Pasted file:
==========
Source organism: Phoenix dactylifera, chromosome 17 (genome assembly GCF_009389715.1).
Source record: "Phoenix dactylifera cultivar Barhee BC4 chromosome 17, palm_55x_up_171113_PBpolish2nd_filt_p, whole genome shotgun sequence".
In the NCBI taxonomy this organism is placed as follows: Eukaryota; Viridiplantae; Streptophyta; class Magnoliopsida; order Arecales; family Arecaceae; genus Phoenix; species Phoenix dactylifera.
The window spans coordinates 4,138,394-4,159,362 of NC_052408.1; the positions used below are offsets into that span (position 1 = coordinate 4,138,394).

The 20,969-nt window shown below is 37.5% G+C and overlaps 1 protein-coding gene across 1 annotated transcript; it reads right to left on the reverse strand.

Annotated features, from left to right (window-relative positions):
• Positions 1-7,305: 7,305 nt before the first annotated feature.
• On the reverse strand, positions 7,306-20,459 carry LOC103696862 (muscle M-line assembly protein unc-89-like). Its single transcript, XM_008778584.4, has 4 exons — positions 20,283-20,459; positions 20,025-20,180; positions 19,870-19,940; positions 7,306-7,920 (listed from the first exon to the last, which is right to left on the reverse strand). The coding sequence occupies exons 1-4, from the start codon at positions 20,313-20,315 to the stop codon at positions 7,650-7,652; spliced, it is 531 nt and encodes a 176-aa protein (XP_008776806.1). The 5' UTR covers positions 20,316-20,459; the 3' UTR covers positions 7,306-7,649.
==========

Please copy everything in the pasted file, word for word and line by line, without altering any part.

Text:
Source organism: Phoenix dactylifera, chromosome 17 (genome assembly GCF_009389715.1).
Source record: "Phoenix dactylifera cultivar Barhee BC4 chromosome 17, palm_55x_up_171113_PBpolish2nd_filt_p, whole genome shotgun sequence".
In the NCBI taxonomy this organism is placed as follows: Eukaryota; Viridiplantae; Streptophyta; class Magnoliopsida; order Arecales; family Arecaceae; genus Phoenix; species Phoenix dactylifera.
The window spans coordinates 4,138,394-4,159,362 of NC_052408.1; the positions used below are offsets into that span (position 1 = coordinate 4,138,394).

The 20,969-nt window shown below is 37.5% G+C and overlaps 1 protein-coding gene across 1 annotated transcript; it reads right to left on the reverse strand.

Annotated features, from left to right (window-relative positions):
• Positions 1-7,305: 7,305 nt before the first annotated feature.
• On the reverse strand, positions 7,306-20,459 carry LOC103696862 (muscle M-line assembly protein unc-89-like). Its single transcript, XM_008778584.4, has 4 exons — positions 20,283-20,459; positions 20,025-20,180; positions 19,870-19,940; positions 7,306-7,920 (listed from the first exon to the last, which is right to left on the reverse strand). The coding sequence occupies exons 1-4, from the start codon at positions 20,313-20,315 to the stop codon at positions 7,650-7,652; spliced, it is 531 nt and encodes a 176-aa protein (XP_008776806.1). The 5' UTR covers positions 20,316-20,459; the 3' UTR covers positions 7,306-7,649.